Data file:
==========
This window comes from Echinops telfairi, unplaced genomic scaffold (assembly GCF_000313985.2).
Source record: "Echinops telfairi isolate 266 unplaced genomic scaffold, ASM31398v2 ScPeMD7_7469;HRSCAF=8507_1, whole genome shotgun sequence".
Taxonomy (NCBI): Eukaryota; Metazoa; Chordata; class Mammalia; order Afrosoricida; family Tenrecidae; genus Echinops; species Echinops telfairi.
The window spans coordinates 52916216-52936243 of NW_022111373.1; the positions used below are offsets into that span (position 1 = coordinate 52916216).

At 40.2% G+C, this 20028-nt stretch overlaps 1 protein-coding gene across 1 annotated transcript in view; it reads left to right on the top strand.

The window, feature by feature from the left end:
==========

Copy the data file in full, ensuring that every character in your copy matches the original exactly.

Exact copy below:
This window comes from Echinops telfairi, unplaced genomic scaffold (assembly GCF_000313985.2).
Source record: "Echinops telfairi isolate 266 unplaced genomic scaffold, ASM31398v2 ScPeMD7_7469;HRSCAF=8507_1, whole genome shotgun sequence".
Taxonomy (NCBI): Eukaryota; Metazoa; Chordata; class Mammalia; order Afrosoricida; family Tenrecidae; genus Echinops; species Echinops telfairi.
The window spans coordinates 52916216-52936243 of NW_022111373.1; the positions used below are offsets into that span (position 1 = coordinate 52916216).

At 40.2% G+C, this 20028-nt stretch overlaps 1 protein-coding gene across 1 annotated transcript in view; it reads left to right on the top strand.

The window, feature by feature from the left end: